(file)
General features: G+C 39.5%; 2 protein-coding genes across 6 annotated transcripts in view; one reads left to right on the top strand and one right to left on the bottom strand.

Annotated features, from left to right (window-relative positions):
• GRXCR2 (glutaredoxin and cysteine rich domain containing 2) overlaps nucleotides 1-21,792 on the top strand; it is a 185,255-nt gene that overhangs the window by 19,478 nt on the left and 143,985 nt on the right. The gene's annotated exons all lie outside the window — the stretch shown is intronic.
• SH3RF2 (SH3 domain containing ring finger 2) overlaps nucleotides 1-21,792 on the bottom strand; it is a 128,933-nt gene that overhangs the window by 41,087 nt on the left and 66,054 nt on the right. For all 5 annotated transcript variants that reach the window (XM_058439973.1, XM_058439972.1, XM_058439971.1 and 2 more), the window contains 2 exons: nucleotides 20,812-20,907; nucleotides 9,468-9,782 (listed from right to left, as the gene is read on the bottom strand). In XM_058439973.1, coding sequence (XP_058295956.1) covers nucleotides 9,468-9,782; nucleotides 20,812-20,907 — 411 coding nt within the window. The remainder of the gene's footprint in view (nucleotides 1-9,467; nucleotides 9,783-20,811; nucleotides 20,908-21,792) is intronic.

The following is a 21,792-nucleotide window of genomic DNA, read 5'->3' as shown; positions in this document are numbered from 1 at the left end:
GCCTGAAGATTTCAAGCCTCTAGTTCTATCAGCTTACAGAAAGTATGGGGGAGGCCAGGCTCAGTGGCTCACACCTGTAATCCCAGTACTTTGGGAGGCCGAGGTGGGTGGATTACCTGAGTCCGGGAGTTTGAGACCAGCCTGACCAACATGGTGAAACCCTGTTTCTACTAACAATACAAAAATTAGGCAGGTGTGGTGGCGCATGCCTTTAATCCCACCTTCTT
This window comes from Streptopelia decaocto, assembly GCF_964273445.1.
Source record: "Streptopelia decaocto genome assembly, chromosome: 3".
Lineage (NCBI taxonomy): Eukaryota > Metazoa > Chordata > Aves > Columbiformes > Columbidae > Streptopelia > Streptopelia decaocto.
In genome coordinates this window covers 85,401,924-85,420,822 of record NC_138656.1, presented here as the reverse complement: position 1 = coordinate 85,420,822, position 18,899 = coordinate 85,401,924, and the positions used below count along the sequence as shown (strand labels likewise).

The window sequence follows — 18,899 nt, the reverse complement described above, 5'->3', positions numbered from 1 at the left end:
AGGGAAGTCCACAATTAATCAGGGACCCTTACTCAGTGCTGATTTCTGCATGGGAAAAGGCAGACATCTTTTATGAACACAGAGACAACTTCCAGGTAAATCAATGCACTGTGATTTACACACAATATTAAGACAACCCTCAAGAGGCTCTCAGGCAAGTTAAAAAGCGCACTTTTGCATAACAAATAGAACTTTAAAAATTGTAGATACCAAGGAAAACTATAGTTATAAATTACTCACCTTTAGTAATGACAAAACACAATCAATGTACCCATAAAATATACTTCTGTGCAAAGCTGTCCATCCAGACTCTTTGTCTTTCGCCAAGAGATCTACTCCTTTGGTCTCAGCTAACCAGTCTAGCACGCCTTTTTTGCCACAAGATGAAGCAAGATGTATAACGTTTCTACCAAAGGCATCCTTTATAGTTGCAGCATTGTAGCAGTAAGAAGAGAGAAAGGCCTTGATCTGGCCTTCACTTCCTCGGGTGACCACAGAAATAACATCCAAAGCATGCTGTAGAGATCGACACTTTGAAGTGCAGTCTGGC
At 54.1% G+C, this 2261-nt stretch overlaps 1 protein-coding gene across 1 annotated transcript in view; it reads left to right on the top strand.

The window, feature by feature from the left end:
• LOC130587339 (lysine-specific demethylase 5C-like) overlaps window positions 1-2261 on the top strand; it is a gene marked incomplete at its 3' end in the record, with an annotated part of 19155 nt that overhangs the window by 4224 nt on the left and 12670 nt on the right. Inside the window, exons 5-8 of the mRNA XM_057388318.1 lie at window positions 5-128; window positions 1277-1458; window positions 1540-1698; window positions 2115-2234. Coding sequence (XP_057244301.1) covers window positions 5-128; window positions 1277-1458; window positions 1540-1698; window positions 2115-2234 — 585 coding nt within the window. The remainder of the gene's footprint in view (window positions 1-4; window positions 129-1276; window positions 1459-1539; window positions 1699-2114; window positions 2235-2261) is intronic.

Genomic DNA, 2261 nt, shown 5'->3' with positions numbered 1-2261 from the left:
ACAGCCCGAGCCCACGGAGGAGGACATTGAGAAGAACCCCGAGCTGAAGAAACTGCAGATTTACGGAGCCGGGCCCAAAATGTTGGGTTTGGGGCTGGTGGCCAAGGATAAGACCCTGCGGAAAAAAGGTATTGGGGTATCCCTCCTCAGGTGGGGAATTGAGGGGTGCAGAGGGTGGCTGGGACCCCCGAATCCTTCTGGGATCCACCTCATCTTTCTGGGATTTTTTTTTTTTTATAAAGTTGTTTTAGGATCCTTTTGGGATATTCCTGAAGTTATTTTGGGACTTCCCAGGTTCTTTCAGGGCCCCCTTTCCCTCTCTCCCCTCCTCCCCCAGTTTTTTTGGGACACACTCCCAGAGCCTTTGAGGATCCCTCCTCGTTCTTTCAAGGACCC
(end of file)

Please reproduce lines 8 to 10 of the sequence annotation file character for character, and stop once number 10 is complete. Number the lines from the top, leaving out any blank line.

Source record: "Streptopelia decaocto genome assembly, chromosome: 3".
Lineage (NCBI taxonomy): Eukaryota > Metazoa > Chordata > Aves > Columbiformes > Columbidae > Streptopelia > Streptopelia decaocto.
In genome coordinates this window covers 85,401,924-85,420,822 of record NC_138656.1, presented here as the reverse complement: position 1 = coordinate 85,420,822, position 18,899 = coordinate 85,401,924, and the positions used below count along the sequence as shown (strand labels likewise).